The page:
Repercussions for the Digital Asset Industry
The dismissal of plaintiffs’ claims is good news for the developers of decentralized protocols in that it clarifies — at least based on the allegations at issue — that they are not liable for transactions by others that take place on protocols they have developed.
The court did not address the underlying securities law issues of whether the Defendants were operating an unregistered securities exchange or acting as unregistered broker-dealers, instead assuming they were for purposes of analysis and concluding that plaintiffs’ claims failed even if they were. The applicability of those registration categories to centralized exchanges is the subject of multiple active cases involving other industry participants. Whether they apply to a DeFi protocol like the one at issue in this case may be tested as well.
An interesting dictum in the case is the court’s characterization of ether (ETH) as a commodity. Former SEC Director of Corporate Finance William Hinman stated his views in 2018 that ETH was a commodity and thus sales were not subject to the securities laws, and the CFTC has itself called ETH a commodity. Subsequent statements by current SEC Chairman Gary Gensler, however, have called that conclusion into question. This additional support for the characterization of ETH as a commodity will be welcomed by the digital asset community, especially by those working toward decentralization of their own tokens.
Although the court’s holdings in this district court case will not be binding on other courts, the ruling has weight as part of a growing set of cases showing that courts may be reluctant to impose liability when liability is not clearly indicated under current statutes.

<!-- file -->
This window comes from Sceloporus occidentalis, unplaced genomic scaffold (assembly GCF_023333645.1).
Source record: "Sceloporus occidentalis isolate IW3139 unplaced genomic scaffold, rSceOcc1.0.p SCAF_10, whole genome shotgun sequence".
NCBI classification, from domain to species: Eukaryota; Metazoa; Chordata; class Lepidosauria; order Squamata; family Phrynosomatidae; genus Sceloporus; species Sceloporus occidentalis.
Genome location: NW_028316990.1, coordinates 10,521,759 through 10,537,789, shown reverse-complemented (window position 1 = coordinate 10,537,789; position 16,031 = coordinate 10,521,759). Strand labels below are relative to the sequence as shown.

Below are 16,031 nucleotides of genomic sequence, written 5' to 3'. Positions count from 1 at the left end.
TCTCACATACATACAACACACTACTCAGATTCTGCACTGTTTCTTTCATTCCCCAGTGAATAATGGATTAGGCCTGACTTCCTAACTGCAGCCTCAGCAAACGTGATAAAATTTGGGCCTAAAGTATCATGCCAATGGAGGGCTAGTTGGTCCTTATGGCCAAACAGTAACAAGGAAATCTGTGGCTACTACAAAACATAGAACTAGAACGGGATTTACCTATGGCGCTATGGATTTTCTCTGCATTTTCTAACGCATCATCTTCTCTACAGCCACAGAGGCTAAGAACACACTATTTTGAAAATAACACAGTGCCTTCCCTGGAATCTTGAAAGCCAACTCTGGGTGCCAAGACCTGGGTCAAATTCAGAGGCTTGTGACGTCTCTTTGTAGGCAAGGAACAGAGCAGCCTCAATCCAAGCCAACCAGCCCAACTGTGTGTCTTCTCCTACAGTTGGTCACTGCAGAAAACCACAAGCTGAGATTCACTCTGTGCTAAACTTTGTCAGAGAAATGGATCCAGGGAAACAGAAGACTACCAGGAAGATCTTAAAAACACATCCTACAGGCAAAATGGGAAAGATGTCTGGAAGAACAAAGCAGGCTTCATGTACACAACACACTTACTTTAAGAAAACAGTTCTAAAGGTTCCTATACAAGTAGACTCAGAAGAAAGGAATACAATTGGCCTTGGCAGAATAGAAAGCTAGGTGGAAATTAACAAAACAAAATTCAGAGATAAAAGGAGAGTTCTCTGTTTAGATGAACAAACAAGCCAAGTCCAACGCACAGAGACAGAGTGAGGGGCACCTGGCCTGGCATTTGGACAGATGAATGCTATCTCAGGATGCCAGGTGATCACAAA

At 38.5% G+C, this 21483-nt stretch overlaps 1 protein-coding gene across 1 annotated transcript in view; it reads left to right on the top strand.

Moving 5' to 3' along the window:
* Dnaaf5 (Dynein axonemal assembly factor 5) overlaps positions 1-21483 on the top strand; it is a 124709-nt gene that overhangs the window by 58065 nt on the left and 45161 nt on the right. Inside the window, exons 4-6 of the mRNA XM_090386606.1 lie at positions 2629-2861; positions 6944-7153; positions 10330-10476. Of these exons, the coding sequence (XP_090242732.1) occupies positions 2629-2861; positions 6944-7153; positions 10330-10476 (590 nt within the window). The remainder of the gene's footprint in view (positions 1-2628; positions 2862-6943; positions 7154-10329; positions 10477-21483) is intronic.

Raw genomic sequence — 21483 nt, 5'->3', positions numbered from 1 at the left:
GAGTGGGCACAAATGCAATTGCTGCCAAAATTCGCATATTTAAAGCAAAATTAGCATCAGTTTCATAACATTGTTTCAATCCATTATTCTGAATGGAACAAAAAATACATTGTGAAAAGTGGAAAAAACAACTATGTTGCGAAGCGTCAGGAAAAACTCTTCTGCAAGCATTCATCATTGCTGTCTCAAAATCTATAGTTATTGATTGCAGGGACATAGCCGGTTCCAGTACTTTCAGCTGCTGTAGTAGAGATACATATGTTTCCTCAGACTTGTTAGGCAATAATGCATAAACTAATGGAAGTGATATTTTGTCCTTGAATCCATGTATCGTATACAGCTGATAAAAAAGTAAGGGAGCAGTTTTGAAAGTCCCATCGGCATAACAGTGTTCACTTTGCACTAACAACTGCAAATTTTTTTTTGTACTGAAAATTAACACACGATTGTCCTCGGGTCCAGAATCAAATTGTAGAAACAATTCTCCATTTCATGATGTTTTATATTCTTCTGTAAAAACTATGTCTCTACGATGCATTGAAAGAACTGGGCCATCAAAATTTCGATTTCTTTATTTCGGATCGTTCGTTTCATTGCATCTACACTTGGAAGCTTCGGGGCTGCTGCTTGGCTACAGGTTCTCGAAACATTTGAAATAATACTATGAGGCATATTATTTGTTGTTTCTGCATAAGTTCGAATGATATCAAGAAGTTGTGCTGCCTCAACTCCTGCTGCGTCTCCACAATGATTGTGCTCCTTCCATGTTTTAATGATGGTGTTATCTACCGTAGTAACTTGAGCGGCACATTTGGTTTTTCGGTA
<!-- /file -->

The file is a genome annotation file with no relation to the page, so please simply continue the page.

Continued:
While sympathetic to plaintiffs’ losses, the court found that they were “looking for a scapegoat for their claims because the Defendants they truly seek are unidentifiable.” The court pointedly noted that legislative gaps may have contributed to the current state of confusion regarding oversight and liability in the digital asset industry: “The current state of cryptocurrency regulation leaves [plaintiffs] without recourse, at least as to the specific claims alleged in this suit.” “Plaintiffs’ concerns,” Judge Failla concluded, “are better addressed to Congress than to this Court.” On that front, a series of wide-ranging legislative proposals have emerged in the past few years to address regulatory gaps in the digital asset markets, although none have yet secured the necessary bipartisan support needed for enactment.
 Latham represented Andreessen Horowitz (a16z), one of the venture capital Defendants, in the litigation.
 Slip. Op. at 31.
 Slip. Op. at 32-33.
 Slip. Op. at 35.
 Slip. Op. at 37.
 Slip. Op. at 39 (citations omitted).
 Slip. Op. at 41.
 Slip. Op. at 44.
 Slip. Op. at 46.
 Slip. Op. at 46.
 Slip. Op. at 49.
 Slip. Op. at 35.
 The CFTC routinely asserts that certain digital assets, including ETH, are “commodities” in interstate commerce. See, e.g., here and here.